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A colorful green/brown and red trout covered in small red spots.
Information icon A wildlife biologist holds a small eastern brook trout. Photo by Steve Droter, Chesapeake Bay Program.

Whirling disease and North Carolina

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Greetings and welcome to the Southern Appalachian Creature Feature.

Whirling disease, a parasitic disease affecting trout and salmon, has been found in North Carolina.

The disease, native to Europe, affects trout and salmon by damaging nerves and cartilage, which may result in abnormal whirling or tail-chasing behavior. Other signs are a black tail and deformities to the head or body. These abnormalities in behavior and body make the fish more susceptible to predation and make it more difficult for the fish to find food. There is no known cure for fish infected with the whirling disease parasite. Once it’s present in a river system, the parasite is almost impossible to eradicate.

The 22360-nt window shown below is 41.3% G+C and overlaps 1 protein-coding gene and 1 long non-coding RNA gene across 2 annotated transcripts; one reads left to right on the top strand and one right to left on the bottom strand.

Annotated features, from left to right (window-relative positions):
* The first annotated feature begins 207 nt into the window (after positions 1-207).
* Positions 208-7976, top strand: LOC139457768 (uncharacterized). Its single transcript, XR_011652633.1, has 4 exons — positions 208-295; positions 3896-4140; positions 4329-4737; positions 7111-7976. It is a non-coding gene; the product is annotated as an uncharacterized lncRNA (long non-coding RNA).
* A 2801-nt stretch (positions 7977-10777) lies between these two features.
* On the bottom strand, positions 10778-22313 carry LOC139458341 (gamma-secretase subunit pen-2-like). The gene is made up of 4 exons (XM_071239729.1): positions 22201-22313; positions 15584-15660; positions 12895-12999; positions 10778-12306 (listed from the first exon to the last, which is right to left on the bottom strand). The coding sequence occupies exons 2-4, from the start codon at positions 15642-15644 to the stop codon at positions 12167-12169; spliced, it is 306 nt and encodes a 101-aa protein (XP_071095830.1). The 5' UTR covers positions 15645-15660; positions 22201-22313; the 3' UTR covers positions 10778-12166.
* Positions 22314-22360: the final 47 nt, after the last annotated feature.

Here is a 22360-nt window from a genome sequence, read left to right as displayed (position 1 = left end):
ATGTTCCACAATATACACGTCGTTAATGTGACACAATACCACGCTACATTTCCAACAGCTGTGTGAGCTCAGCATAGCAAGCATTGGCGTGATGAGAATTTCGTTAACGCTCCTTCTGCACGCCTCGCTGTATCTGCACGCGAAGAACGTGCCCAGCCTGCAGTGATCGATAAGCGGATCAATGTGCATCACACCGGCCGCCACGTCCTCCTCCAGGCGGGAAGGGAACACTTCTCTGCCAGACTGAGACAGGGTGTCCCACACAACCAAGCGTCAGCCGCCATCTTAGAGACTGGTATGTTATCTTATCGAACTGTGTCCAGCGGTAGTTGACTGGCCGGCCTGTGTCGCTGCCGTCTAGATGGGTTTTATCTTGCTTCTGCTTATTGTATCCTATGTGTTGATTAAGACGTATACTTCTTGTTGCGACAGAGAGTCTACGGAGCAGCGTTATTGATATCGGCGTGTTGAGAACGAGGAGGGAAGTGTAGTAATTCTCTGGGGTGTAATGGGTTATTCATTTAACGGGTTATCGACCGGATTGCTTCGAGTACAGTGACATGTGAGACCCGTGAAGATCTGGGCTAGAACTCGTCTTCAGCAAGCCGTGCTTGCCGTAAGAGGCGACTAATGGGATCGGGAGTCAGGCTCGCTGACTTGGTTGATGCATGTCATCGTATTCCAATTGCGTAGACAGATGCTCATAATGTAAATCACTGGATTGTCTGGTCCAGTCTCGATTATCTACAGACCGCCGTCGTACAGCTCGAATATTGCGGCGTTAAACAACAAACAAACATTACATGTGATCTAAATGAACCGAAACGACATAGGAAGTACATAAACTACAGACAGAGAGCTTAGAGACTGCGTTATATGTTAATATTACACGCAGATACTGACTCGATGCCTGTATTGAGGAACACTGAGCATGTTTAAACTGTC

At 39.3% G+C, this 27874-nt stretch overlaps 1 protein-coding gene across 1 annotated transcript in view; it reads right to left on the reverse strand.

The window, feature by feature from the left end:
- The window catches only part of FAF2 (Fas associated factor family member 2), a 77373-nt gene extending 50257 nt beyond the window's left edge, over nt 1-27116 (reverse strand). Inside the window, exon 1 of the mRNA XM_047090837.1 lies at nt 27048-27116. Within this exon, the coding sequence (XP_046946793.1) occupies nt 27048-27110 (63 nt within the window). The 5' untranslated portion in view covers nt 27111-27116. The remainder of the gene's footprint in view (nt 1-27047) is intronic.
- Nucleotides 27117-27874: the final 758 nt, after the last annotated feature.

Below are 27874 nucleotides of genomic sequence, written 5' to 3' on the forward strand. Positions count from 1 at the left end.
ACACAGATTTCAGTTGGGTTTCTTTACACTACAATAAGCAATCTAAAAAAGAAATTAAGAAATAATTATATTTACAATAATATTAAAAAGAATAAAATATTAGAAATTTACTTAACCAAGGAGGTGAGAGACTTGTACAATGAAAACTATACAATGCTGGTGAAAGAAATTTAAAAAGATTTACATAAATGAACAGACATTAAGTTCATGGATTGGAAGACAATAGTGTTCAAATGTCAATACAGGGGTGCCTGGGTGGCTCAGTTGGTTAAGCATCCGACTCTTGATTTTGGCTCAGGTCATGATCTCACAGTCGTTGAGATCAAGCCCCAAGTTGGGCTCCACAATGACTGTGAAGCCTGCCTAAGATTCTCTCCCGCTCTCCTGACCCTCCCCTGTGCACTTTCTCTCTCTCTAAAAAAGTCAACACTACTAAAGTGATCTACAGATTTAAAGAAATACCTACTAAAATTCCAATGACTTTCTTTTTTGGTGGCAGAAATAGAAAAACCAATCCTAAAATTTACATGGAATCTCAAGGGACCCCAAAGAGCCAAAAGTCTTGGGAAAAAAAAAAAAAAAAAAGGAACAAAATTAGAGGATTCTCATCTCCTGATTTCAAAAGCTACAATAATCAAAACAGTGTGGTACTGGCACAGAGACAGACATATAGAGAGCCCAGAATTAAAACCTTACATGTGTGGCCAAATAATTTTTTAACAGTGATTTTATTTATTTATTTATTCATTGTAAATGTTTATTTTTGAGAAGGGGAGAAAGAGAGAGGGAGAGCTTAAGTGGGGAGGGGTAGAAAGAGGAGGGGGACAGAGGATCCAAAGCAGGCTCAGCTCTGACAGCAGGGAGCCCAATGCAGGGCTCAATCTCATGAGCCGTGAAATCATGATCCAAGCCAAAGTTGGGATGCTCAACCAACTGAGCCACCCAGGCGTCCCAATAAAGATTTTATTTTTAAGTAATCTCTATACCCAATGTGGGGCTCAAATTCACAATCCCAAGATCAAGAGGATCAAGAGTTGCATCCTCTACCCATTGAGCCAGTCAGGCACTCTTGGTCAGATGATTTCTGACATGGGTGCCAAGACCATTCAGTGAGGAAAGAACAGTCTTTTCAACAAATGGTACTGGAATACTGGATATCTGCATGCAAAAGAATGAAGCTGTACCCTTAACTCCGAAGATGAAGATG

The disease, found in the Watauga River, can be transmitted by anglers who may transfer the microscopic parasite on equipment or boots. The North Carolina Wildlife Resources Commission asks the public to help prevent the spread of the disease by:

  • Cleaning and drying equipment, clothing, and anything else that comes into contact with water;
  • Never moving fish or aquatic life from one body of water to another without first obtaining a permit from the Commission;
  • Disposing of fish parts carefully after cleaning fish by putting fish parts in the garbage, burying them deeply or burning them completely.

For WNCW and the U.S. Fish and Wildlife Service, this is Gary Peeples.

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